FOR generations, naturalists and twitchers have tried their darnedest to convert birdsong into written language, but the results, to put it kindly, have been a bit mixed.
The difficulties are legion, but the main sticking points were brilliantly summed up a couple of years ago in a book by the poet and author John Bevis. In From Aaaaw to Zzzzzd: The Words of Birds, Bevis didn’t attempt to concoct any transcriptions of his own – instead, his goal was to track down as many existing efforts as he could and gather them all together in the same place.
“The idea of transcribing birdsong into human language does seem slightly absurd,” he wrote in his introduction, and the resulting list of words proved him more-or-less right. In several cases there were multiple spellings of the same sound made by the same species. One bird was quoted as making a “wha-wha-wha” sound and also a “wow-wow-wow” sound, begging the question: which spelling is the more accurate? You could get a panel of experts to debate that one for a month, but in the end you can pretty much guarantee that the favoured spelling wouldn’t replicate the actual bird anyway.
Bevis used his list to suggest that, in spite of all our linguistic sophistication, “birdsong might somehow be beyond us” – and, having seen the best efforts of the experts, it’s hard to disagree.
I was reminded of Bevis and his bird book a few days ago while sitting in a stalled chairlift, wafting gently to-and-fro in an exfoliating breeze while technicians somewhere – I hoped – were doing whatever needed to be done to get us moving again. In the absence of the usual hum from the lift, the only sounds I could hear – apart from the wind whistling along the cables – were the whoops and shouts of the skiers and snowboarders flying around on the piste below, and after a while I started to notice patterns in the cries. Few of them bore any relation to the English language as it exists in any dictionary, but they still made up a language of sorts, in that certain strangled yelps and exultant hoots appeared to have broadly similar meanings. And it got me thinking: if there’s a comprehensive list of bird noises out there, shouldn’t there also be a list of snowslider noises? So I started making notes. Here are the results of my preliminary fieldwork. Just to be clear: we’re not talking about actual words – just the apparently meaningless (or semi-meaningless) utterances skiers and snowboarders make in extremis which, like birdsong, seem to come from some dark, primordial place within. I’ve also hazarded a few basic translations, although these are mostly based on guesswork and may vary from skier to skier.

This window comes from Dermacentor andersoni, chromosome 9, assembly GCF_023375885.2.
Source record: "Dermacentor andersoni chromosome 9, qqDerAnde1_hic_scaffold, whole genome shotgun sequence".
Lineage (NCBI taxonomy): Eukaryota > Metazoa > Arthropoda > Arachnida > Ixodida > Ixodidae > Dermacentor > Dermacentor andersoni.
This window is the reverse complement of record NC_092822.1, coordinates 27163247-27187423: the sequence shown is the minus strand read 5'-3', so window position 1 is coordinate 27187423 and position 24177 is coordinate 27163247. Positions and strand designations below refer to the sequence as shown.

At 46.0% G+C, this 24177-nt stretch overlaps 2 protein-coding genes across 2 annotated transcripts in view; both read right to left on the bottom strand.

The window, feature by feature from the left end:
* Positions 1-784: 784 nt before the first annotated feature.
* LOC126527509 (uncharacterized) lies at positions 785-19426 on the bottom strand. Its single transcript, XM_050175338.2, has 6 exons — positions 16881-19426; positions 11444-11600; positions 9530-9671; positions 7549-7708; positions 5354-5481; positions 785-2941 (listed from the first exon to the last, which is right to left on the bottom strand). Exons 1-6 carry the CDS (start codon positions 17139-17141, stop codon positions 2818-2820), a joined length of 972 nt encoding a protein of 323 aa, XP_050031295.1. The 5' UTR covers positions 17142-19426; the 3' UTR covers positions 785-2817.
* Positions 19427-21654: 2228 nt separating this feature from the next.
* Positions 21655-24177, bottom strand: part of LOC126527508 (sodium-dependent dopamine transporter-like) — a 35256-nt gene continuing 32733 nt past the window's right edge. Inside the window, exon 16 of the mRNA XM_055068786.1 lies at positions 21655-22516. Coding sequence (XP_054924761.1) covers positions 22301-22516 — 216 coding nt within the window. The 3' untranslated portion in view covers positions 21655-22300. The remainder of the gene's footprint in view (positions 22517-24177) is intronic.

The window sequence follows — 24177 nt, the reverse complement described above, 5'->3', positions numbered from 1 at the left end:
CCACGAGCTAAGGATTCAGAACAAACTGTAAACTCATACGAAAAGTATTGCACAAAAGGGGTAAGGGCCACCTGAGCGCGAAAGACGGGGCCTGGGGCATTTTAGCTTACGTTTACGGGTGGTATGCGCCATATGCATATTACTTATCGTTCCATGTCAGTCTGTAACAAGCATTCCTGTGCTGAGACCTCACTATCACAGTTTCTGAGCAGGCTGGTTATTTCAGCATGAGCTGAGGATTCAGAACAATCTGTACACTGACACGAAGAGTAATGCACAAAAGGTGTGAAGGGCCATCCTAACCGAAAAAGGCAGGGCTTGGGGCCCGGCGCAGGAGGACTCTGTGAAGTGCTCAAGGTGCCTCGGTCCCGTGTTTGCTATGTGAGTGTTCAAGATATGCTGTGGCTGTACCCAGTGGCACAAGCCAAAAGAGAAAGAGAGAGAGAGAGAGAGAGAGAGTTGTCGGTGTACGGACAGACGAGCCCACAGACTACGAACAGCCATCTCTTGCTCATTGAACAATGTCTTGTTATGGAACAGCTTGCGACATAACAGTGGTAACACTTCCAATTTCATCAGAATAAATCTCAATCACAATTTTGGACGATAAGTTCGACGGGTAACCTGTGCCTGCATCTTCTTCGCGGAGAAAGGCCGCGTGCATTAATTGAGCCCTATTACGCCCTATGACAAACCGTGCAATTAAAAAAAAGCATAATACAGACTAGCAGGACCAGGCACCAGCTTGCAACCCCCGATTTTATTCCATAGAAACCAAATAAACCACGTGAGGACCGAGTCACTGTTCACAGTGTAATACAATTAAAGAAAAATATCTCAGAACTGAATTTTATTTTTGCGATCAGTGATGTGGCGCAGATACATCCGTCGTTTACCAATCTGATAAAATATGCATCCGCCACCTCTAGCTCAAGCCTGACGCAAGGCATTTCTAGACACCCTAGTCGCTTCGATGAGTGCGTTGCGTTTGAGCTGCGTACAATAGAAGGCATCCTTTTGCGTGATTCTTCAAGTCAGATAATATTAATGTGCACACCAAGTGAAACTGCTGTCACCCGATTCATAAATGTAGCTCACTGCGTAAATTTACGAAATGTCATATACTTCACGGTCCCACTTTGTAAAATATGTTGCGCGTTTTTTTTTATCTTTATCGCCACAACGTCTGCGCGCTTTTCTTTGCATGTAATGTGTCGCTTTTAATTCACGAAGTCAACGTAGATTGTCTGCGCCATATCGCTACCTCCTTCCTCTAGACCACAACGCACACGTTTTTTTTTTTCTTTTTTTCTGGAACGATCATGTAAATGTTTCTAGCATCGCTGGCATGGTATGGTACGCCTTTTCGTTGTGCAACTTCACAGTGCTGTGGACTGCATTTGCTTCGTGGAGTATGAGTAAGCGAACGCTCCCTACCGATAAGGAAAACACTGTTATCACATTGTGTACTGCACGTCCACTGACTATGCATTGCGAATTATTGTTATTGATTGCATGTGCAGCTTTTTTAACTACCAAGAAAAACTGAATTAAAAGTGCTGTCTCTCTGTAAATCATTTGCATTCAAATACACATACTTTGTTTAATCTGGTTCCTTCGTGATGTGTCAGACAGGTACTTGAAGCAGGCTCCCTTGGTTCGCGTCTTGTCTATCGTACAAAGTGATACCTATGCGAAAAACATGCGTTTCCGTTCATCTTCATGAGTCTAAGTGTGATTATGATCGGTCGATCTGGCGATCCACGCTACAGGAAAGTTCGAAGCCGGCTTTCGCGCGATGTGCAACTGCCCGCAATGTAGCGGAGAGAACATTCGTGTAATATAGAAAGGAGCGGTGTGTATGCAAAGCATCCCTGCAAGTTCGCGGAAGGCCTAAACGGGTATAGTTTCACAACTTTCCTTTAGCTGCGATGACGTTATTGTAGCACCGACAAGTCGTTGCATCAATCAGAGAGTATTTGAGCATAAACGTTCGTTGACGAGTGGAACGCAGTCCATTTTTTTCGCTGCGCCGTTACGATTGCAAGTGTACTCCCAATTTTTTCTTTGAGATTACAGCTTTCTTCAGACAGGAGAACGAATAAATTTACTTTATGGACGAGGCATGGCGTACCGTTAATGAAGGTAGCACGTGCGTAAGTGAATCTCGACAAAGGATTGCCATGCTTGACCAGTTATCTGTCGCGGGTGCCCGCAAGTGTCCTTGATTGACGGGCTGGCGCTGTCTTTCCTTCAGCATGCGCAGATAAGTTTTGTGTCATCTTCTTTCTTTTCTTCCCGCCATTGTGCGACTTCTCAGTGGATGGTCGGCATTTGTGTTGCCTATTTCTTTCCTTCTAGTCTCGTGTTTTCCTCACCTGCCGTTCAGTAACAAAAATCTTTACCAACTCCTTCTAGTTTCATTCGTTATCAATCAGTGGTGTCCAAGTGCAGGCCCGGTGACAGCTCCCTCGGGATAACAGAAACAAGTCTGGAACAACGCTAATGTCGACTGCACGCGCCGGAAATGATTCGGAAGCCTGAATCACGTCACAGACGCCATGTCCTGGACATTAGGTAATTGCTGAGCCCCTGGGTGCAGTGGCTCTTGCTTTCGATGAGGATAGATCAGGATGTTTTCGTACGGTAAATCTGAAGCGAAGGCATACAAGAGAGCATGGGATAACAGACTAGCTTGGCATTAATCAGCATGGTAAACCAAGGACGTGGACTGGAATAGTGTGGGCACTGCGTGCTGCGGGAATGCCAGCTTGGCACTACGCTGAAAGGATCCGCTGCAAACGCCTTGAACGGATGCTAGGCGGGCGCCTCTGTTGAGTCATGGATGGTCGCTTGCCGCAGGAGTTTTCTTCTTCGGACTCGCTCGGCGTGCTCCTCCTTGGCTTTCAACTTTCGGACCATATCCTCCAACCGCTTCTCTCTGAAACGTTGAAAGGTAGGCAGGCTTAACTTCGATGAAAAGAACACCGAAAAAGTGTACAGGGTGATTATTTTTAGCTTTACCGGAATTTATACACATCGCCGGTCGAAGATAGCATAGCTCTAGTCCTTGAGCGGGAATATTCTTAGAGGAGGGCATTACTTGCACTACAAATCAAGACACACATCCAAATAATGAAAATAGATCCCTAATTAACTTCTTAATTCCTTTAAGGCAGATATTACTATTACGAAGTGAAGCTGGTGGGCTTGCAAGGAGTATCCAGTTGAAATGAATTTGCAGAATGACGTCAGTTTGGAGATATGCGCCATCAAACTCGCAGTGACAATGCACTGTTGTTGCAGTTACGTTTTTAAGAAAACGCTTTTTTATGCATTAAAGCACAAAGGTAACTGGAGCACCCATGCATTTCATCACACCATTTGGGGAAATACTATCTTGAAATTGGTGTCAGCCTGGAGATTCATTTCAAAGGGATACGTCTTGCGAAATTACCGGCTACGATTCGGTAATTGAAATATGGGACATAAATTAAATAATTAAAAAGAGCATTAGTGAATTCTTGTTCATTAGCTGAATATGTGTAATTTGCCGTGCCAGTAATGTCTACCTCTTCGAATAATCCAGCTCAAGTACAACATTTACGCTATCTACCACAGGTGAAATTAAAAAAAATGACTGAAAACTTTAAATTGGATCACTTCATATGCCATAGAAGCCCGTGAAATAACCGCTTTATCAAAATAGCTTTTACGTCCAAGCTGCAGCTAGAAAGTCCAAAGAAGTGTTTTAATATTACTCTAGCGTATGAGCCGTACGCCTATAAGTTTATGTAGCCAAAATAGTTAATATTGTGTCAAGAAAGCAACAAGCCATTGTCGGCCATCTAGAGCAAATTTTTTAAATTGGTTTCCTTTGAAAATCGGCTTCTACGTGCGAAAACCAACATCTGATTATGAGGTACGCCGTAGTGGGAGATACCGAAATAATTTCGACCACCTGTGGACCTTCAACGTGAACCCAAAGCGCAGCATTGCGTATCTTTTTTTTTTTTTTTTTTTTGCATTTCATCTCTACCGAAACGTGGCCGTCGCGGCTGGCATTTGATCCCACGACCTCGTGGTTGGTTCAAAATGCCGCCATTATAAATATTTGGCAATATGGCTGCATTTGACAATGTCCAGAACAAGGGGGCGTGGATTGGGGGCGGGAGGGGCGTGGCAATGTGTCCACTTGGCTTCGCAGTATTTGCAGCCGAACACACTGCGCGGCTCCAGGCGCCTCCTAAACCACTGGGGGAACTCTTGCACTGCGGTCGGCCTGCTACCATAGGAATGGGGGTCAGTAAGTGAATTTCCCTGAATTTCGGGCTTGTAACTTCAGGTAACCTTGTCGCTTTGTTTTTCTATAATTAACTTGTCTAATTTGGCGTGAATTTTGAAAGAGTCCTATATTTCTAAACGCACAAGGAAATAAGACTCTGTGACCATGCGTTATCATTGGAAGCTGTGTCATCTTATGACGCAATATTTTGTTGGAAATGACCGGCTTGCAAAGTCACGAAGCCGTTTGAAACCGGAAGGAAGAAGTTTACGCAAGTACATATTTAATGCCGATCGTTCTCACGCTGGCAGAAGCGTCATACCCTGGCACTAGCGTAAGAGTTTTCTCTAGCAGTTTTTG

AAAAAH – this is about to go horribly wrong.
AAAAAH-MMF – that just went horribly wrong.
AIEEEE – there’s a very good chance that this is about to go horribly wrong.
BANZAI – there’s an excellent chance that this is about to go horribly wrong, but what the heck? I’m going to do it anyway. And pretend to be a ninja while I’m at it.
FAAAAAA... things have just gone suddenly, unexpectedly wrong.
OOO-LOO-LOO-LOO-LOO-LOO-LOO-LOO – I see you, stylish skier over there, doing lots of stylish little turns like an old-school slalom master, and I like it.
SHIIIIII... see FAAAAAA... above.
WAA-HOOOO – things are going very right.
WHOOOOO – this is fun.
WHOOPAH – that was fun.
WOAH – that very nearly went horribly wrong.
WOOOOOOH-hoh-hoh-hoh-hoh – for a minute there it looked as if things were going to go horribly wrong, but now, thank goodness, they are going very right. As a result, I am amused.
YAHOO – things are going extremely right.
YEEEW – either a) I see things are going very well for you, my friend, and I want to alert you to the fact that I have registered your good fortune or b) things are going very well for me, my friend, and I want to make sure that you have registered my good fortune.
The above is by no means a definitive list – skiers and boarders should feel free to add their own terms and/or regional variations. And skiing anthropology students looking for a final year thesis topic? You’re welcome.